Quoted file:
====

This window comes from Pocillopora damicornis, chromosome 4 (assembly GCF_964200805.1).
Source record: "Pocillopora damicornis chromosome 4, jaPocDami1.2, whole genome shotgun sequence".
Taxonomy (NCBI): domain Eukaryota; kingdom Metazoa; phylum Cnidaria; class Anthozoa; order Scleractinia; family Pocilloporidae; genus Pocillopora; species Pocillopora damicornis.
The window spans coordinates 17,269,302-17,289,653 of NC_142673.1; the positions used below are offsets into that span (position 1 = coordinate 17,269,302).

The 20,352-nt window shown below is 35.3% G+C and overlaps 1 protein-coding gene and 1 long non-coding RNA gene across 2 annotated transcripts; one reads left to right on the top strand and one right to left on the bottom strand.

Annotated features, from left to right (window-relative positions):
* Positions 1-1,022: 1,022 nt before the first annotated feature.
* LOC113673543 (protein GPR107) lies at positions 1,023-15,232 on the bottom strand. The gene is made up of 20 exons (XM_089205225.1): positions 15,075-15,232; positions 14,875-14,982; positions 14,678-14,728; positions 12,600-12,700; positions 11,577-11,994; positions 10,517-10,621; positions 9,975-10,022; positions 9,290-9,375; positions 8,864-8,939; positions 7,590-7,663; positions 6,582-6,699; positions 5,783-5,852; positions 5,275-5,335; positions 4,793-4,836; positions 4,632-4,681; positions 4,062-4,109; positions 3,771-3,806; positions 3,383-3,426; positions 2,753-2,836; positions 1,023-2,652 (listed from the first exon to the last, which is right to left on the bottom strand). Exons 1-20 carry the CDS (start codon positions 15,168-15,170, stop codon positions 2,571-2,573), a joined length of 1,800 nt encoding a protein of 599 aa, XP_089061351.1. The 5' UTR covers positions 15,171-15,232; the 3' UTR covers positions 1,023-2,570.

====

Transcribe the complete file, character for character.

This window comes from Pocillopora damicornis, chromosome 4 (assembly GCF_964200805.1).
Source record: "Pocillopora damicornis chromosome 4, jaPocDami1.2, whole genome shotgun sequence".
Taxonomy (NCBI): domain Eukaryota; kingdom Metazoa; phylum Cnidaria; class Anthozoa; order Scleractinia; family Pocilloporidae; genus Pocillopora; species Pocillopora damicornis.
The window spans coordinates 17,269,302-17,289,653 of NC_142673.1; the positions used below are offsets into that span (position 1 = coordinate 17,269,302).

The 20,352-nt window shown below is 35.3% G+C and overlaps 1 protein-coding gene and 1 long non-coding RNA gene across 2 annotated transcripts; one reads left to right on the top strand and one right to left on the bottom strand.

Annotated features, from left to right (window-relative positions):
* Positions 1-1,022: 1,022 nt before the first annotated feature.
* LOC113673543 (protein GPR107) lies at positions 1,023-15,232 on the bottom strand. The gene is made up of 20 exons (XM_089205225.1): positions 15,075-15,232; positions 14,875-14,982; positions 14,678-14,728; positions 12,600-12,700; positions 11,577-11,994; positions 10,517-10,621; positions 9,975-10,022; positions 9,290-9,375; positions 8,864-8,939; positions 7,590-7,663; positions 6,582-6,699; positions 5,783-5,852; positions 5,275-5,335; positions 4,793-4,836; positions 4,632-4,681; positions 4,062-4,109; positions 3,771-3,806; positions 3,383-3,426; positions 2,753-2,836; positions 1,023-2,652 (listed from the first exon to the last, which is right to left on the bottom strand). Exons 1-20 carry the CDS (start codon positions 15,168-15,170, stop codon positions 2,571-2,573), a joined length of 1,800 nt encoding a protein of 599 aa, XP_089061351.1. The 5' UTR covers positions 15,171-15,232; the 3' UTR covers positions 1,023-2,570.